It would be naïve to think that only Europe and America had tough anti-terror laws. A host of countries including China, Burma, and as this article shows, Sri Lanka, have far-reaching anti-terror legislation. Jules Martin writes about how in Sri Lanka, Islamic extremism is being cited as a reason for the undermining of human rights and an excuse for large-scale injustices to be committed against Muslim populations.
On Tuesday 24th June, the Tamil Information Centre held a meeting on Sri Lanka’s national security laws, in order to address and discuss the Prevention of Terrorism Act (PTA). Crucially, at this meeting it was briefly mentioned that the Sri-Lankan government is increasingly citing ‘Islamic extremism’ as a last resort to justify its implementation of the PTA.
What emerged during this meeting is that the Sri-Lankan government is coming under increasing international pressure to either repeal or reform this law, with it facing an upcoming review in October later this year at the UNHRC (at which its security policies will come under scrutiny). Indeed, many NGOs and human rights organisations have been campaigning for the repeal of the PTA due to the draconian way in which it has been implemented and used to silence and oppress Tamils, perceived Tamils (and Tamil-sympathisers), any minorities and human rights defenders within Sri-Lanka. Moreover, not only have UK parliamentarians joined the call for the repeal of this law but there is also discussion of challenging the designation of certain Tamil groups within the UK as terrorist groups by the UK government. The Sri-Lankan government, recognising that it is coming under increasing scrutiny for its use of this law, has been keen to alleviate this pressure by garnering international support for its actions and changing the discussion. A senior analyst at the International Crisis Group on the panel highlighted that the way in which the Sri-Lankan government is now seeking to achieve this is by pointing to increased ‘Islamic extremism’ in a last ditch attempt to justify its actions and legitimise its use of the PTA in the eyes of the international community. Clearly, brandishing ‘Islamic extremism’ as a tool to justify and legitimise draconian policies indicates a belief that this can be used as a blanket reason to facilitate oppressive regimes and push back against international pressure. Indeed, this belief is not ill-founded and points to a growing trend that can be seen across the world in other countries which aim to garner international support for their security policies and ever-expanding political powers. The popularity and success of this tactic can be seen in Egypt where Sisi’s military coup was justified in the name of fighting ‘Islamic extremism’ and was further used to deflect international criticism of the coup as well as to stymie political opposition. Other countries such as Myanmar and China (and here and here) also follow this pattern, with both countries using the rhetoric of counter-terrorism in regards to ‘Islamic extremism’ to warrant their abusive and wide-reaching security policies.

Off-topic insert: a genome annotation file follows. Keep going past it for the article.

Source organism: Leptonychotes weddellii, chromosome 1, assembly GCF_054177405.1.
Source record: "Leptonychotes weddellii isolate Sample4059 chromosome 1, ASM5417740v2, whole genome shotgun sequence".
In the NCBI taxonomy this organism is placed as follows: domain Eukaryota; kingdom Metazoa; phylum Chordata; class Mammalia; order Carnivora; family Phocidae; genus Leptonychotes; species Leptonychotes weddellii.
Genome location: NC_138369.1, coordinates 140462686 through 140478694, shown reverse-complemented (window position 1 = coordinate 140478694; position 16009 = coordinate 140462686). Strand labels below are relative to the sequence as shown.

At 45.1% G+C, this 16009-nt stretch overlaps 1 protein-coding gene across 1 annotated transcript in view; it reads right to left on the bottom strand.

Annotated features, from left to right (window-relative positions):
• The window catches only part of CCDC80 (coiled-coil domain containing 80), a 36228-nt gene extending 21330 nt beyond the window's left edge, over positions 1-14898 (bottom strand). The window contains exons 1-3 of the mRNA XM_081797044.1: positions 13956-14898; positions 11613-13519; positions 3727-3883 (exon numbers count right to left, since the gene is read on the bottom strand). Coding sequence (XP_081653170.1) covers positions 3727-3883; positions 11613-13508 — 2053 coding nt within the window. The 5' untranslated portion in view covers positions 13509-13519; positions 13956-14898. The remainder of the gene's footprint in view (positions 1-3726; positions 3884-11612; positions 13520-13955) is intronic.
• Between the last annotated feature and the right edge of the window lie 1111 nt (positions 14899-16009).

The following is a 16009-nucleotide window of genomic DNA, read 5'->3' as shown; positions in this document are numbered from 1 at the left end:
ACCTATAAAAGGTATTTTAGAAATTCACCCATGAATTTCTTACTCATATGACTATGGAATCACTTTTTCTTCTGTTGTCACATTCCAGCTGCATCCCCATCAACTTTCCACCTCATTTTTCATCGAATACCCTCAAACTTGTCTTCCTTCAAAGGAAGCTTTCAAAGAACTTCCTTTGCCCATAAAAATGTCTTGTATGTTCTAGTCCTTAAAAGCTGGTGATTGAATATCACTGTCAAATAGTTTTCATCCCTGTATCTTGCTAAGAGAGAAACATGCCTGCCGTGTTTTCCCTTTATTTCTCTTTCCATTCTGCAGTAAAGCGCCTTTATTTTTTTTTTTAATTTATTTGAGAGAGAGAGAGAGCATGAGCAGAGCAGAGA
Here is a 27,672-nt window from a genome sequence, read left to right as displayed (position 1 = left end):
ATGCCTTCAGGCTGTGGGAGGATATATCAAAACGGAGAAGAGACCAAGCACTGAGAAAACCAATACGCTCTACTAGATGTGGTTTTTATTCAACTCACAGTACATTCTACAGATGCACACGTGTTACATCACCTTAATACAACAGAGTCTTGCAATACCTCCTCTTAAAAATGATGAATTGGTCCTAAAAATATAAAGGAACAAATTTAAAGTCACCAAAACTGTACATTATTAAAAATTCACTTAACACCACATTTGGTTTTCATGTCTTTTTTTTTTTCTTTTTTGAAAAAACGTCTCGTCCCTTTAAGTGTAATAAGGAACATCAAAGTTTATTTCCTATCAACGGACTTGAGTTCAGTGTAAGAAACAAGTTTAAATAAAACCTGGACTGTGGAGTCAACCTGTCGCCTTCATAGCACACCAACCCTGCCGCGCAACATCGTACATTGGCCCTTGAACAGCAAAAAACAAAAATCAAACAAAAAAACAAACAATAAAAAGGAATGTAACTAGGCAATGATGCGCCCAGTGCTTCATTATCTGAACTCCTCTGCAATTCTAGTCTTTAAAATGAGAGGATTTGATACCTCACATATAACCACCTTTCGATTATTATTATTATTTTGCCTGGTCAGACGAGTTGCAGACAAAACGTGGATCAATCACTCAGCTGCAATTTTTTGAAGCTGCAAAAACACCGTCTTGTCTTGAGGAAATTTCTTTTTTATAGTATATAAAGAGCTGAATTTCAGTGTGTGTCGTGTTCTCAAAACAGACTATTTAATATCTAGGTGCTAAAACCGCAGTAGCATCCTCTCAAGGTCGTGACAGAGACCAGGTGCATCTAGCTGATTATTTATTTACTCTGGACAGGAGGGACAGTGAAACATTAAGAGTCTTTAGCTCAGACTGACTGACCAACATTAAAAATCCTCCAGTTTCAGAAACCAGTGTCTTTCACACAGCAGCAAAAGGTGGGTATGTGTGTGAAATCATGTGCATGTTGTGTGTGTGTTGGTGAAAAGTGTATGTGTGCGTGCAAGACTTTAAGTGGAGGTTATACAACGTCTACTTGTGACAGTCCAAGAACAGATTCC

Additionally, it was asserted during the meeting that this tactic fits quite neatly into a strategy which aims to promote disunity and ethnic divisions. This has helped to legitimise the politicisation of the Sri-Lankan police, whose inaction and lack of protection of Muslims against the increasing violence by the BBS – an extremist Buddhist group – and has only emboldened the group to continue targeting Muslims. This is further compounded by the unequal application of the PTA, being used against Tamils and other minorities but not against the BBS who have both incited and carried out violence against Muslims recently – rendering Muslim identity in post-civil war Sri Lanka a liability and further eroding the rule of law. Clearly, creating division, fear and distrust between communities fuels political violence and instability which aids the government in achieving their goal of expanding already ruthless powers on grounds of security.
Whilst these tactics employed by the Sri-Lankan government may be considered age-old, it is worth keeping a close eye on future developments to see whether the excuse of ‘Islamic extremism’ will actually be effective in lessening international pressure on the Sri-Lankan government to repeal the Act. Moreover, as this issue was not the focus of the meeting, we would argue that this ought to be given more time and attention as it is part of an emerging pattern which uses the War on Terror to justify state violence.
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